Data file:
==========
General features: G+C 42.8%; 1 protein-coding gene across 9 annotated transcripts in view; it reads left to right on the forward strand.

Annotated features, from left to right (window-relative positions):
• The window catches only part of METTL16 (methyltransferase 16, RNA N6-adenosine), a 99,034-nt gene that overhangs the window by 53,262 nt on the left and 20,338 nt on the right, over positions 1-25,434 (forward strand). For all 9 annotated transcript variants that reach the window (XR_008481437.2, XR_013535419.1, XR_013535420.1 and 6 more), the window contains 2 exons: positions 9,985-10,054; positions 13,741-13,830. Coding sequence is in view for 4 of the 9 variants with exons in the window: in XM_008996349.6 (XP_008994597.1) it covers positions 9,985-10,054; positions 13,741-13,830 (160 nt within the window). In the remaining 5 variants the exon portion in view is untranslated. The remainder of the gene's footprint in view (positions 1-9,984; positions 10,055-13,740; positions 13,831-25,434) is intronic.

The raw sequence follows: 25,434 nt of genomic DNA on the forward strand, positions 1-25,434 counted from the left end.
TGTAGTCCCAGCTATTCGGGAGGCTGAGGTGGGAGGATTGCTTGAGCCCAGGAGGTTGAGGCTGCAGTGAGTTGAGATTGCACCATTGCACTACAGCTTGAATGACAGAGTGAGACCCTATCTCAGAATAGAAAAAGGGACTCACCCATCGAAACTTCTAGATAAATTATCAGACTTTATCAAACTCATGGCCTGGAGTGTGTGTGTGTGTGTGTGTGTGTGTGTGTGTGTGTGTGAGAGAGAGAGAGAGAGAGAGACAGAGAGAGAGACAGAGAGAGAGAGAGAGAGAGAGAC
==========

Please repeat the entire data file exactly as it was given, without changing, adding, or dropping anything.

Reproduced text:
General features: G+C 42.8%; 1 protein-coding gene across 9 annotated transcripts in view; it reads left to right on the forward strand.

Annotated features, from left to right (window-relative positions):
• The window catches only part of METTL16 (methyltransferase 16, RNA N6-adenosine), a 99,034-nt gene that overhangs the window by 53,262 nt on the left and 20,338 nt on the right, over positions 1-25,434 (forward strand). For all 9 annotated transcript variants that reach the window (XR_008481437.2, XR_013535419.1, XR_013535420.1 and 6 more), the window contains 2 exons: positions 9,985-10,054; positions 13,741-13,830. Coding sequence is in view for 4 of the 9 variants with exons in the window: in XM_008996349.6 (XP_008994597.1) it covers positions 9,985-10,054; positions 13,741-13,830 (160 nt within the window). In the remaining 5 variants the exon portion in view is untranslated. The remainder of the gene's footprint in view (positions 1-9,984; positions 10,055-13,740; positions 13,831-25,434) is intronic.

The raw sequence follows: 25,434 nt of genomic DNA on the forward strand, positions 1-25,434 counted from the left end.
TGTAGTCCCAGCTATTCGGGAGGCTGAGGTGGGAGGATTGCTTGAGCCCAGGAGGTTGAGGCTGCAGTGAGTTGAGATTGCACCATTGCACTACAGCTTGAATGACAGAGTGAGACCCTATCTCAGAATAGAAAAAGGGACTCACCCATCGAAACTTCTAGATAAATTATCAGACTTTATCAAACTCATGGCCTGGAGTGTGTGTGTGTGTGTGTGTGTGTGTGTGTGTGTGTGTGAGAGAGAGAGAGAGAGAGAGACAGAGAGAGAGACAGAGAGAGAGAGAGAGAGAGAGAC